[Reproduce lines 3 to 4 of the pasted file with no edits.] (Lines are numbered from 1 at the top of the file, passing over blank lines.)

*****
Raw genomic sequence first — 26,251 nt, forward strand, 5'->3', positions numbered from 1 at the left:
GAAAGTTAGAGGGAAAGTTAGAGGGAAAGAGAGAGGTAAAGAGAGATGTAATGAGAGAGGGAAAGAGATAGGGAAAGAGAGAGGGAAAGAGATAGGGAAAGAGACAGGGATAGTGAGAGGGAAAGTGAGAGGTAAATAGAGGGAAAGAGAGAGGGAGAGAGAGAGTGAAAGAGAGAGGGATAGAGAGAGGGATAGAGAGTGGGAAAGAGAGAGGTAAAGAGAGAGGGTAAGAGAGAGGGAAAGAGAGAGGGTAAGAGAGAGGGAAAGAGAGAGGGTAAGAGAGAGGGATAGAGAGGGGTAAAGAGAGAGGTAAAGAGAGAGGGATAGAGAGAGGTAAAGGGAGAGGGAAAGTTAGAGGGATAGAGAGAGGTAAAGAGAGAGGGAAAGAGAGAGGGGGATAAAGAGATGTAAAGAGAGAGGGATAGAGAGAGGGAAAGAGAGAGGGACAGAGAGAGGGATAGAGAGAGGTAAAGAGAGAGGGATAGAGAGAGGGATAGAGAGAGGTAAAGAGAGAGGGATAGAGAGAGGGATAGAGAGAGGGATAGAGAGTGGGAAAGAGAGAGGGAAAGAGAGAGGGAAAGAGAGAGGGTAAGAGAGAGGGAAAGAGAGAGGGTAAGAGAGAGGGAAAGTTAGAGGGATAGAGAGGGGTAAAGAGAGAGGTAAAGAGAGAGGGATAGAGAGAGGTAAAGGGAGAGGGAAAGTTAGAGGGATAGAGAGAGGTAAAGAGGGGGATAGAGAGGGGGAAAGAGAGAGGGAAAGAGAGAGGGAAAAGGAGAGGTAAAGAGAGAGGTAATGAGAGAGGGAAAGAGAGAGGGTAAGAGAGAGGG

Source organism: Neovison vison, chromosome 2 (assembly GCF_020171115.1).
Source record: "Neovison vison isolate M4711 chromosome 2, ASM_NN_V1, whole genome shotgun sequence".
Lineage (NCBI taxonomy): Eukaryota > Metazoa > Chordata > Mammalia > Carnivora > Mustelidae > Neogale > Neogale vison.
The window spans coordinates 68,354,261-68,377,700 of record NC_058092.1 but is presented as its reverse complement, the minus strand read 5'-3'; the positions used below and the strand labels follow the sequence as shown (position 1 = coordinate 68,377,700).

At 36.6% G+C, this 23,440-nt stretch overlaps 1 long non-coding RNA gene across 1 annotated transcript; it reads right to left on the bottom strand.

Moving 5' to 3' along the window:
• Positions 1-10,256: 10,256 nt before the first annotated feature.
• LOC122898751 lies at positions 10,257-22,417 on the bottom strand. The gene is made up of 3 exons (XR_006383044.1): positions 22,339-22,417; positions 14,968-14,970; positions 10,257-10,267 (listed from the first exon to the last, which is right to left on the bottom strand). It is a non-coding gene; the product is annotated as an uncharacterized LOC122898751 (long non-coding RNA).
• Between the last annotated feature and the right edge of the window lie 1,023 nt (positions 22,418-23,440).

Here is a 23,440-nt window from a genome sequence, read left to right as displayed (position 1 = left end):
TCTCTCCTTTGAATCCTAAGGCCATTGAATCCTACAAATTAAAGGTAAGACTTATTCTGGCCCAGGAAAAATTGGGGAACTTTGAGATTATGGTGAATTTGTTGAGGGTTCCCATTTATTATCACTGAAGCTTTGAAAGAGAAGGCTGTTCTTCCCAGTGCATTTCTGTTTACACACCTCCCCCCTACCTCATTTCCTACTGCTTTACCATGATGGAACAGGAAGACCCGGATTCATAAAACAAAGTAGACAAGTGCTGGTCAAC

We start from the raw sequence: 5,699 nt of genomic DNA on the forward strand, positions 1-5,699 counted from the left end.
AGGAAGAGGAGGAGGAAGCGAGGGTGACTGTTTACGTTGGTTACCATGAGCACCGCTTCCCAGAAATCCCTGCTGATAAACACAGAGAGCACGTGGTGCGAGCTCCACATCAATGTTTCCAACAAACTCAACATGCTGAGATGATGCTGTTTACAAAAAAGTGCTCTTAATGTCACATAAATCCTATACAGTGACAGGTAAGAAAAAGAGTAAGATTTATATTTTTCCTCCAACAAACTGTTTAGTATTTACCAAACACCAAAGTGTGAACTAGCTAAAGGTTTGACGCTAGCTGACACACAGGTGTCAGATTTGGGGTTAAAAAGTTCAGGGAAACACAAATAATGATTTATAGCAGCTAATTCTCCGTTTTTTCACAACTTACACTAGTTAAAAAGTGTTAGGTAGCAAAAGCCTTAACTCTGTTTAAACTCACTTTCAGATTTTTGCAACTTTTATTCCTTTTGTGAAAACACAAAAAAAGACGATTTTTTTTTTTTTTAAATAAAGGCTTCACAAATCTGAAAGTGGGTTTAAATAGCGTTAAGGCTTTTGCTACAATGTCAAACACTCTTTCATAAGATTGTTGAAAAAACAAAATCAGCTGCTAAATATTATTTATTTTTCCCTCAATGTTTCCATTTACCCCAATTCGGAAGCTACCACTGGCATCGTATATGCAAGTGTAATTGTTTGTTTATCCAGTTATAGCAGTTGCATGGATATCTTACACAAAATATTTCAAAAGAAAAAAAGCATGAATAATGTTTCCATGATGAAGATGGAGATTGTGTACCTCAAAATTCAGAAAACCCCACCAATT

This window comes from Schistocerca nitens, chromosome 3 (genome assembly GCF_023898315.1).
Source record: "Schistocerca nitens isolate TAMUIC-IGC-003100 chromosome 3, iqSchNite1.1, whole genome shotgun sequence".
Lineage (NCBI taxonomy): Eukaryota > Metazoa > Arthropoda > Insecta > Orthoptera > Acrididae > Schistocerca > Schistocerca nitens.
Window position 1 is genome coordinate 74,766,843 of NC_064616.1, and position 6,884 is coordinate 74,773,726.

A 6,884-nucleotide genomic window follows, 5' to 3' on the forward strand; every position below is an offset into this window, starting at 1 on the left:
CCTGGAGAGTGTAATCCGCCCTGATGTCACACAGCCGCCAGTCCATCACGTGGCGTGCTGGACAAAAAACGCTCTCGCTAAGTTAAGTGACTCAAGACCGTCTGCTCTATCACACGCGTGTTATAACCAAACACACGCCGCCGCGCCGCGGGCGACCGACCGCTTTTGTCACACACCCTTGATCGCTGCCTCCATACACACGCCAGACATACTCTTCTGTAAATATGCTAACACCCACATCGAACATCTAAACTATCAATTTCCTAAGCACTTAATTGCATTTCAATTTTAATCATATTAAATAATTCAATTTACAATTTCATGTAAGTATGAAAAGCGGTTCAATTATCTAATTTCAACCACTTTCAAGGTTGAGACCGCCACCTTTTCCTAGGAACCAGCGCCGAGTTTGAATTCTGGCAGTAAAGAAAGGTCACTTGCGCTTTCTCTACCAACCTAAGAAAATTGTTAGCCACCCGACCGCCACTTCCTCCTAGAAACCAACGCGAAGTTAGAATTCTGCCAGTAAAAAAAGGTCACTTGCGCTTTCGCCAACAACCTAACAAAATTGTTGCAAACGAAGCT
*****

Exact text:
Source organism: Neovison vison, chromosome 2 (assembly GCF_020171115.1).
Source record: "Neovison vison isolate M4711 chromosome 2, ASM_NN_V1, whole genome shotgun sequence".